Growing up in a small town in Southern New Jersey

Sunday, March 30, 2008


My husband, Alan, and I were watching the tail end of the Rutgers University Women's NCAA tournament game. Remembering Wabi Sabi Girl's comments about her as-yet-unborn child's name (should it be a girl) I was thinking, she could do worse -- much, much worse than the name (Guiliana) that she has picked. I actually think Guiliana is a beautiful name, sort of like my granddaughter's name (Elliana).

We talked about the names our family have picked for our grandchildren and the names we chose for our children and the names my ancestors and Alan's ancestors gave their children.

Several of my grandchildren are being called by the middle name given them. For example, Elizabeth Anne is Annie, Victoria Grace is Gracie, Evelyn Rose is Rosie. So why give them a first name knowing they were never going to use it? Well, Gracie is not Victoria because we already had a Victoria in the family, but my daughter loved the name and had chosen it years ago, long before the first Victoria was born. Annie was named Annie because, well, she's an Annie, not an Elizabeth, Eliza, Liz, Beth, or Betty. You look at her, and know, her name is Annie. Regarding Rosie. I think we knew all along she was going to be Rosie, but Rose Evelyn wasn't as rhythmic as Evelyn Rose, so we just called her Rosie from the first day she entered this world.

My husband's name is Robert Alan. Those that love him call him Alan, because his dad's name was Robert (Bob) and they didn't want to confuse the two, they started calling him Alan. So this middle name business is not new to our family. Alan was Alan when I met him, but he went to college and there was another Alan in his dorm room so he went over to Bob (Robert) and in the army he was known as Robert A. Hahn, so he kept Bob throughout his working career. You see? Those that know him call him Bob, but those that love him (family) call him Alan.

My brother is John Mark -- we called him Mark. My mom wasn't overly fond of the name John, but my father wanted him called John Mark (after that person in the Bible of the same name), and I believe my father called him John Mark a lot. The rest of us called him Mark or Markie. He's now John to most people. When he went to college, it was easier not to explain to people that your mom didn't like the name she had given you, and so he went by the name he had to put on those numerous forms you fill out each semester. Thus, he was known as John. His wife calls him John, his parishioners call him John, the family still calls him Mark.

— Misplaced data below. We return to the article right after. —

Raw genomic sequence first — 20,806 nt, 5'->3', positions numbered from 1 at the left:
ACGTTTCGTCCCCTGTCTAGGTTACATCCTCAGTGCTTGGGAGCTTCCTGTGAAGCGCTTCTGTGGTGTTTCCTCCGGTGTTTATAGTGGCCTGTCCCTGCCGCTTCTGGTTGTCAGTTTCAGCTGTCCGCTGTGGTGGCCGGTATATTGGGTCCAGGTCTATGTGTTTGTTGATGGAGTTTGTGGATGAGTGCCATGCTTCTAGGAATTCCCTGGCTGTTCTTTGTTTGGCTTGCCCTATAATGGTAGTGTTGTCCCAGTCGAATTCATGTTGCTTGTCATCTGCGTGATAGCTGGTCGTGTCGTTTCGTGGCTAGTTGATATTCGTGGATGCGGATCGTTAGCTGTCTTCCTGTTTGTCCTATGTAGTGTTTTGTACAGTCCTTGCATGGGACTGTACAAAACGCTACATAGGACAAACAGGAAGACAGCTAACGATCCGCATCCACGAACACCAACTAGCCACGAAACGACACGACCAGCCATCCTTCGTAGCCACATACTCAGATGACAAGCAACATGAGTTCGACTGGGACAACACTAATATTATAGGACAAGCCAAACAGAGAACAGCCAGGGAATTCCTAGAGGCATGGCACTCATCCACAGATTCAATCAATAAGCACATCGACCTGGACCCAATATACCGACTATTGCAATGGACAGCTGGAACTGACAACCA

My name is Judith Anne. Judith was the name I was called when I was in trouble, although, I don't think my father ever called me anything but Judith. I went by Judi as long as I can remember, although I spelled my name Judy until it dawned on me that I wanted to be a little more unique, and so I changed it to Judi and told people I just cut off the "th". I'm not especially fond of my name and requested that none of my grandchildren have Judith as any part of their name. Fortunately, my children agreed with me.

Cyndi (Cynthia Rose) was "girl" for five days. We were expecting a boy, and had a boy's name picked for her. So it took us a bit of time before we named her. Oh, yeah, back when my children were born, we were in the hospital for five days. A bit overdone, but when you had two toddlers to come home to, I suppose it was for the best.

Anyway, the names the Rutgers players had (which started the whole conversation) were names that were, shall we say, a bit unusual? Here's the list Essense, Epiphanny, Rashidat, Matee (I assume that's pronounced mat tee, but it could be mat tay), Mijia, Khadijah, Kellisdra, Judith, and Heather. Even spell-checker doesn't recognize seven of the nine.

So the next time you think you have a horrible name, or don't like your name, or want to change your name, or are naming a child, just get out the old spill and spell container, throw the letters on the table, and whatever appears, that's the name you use.

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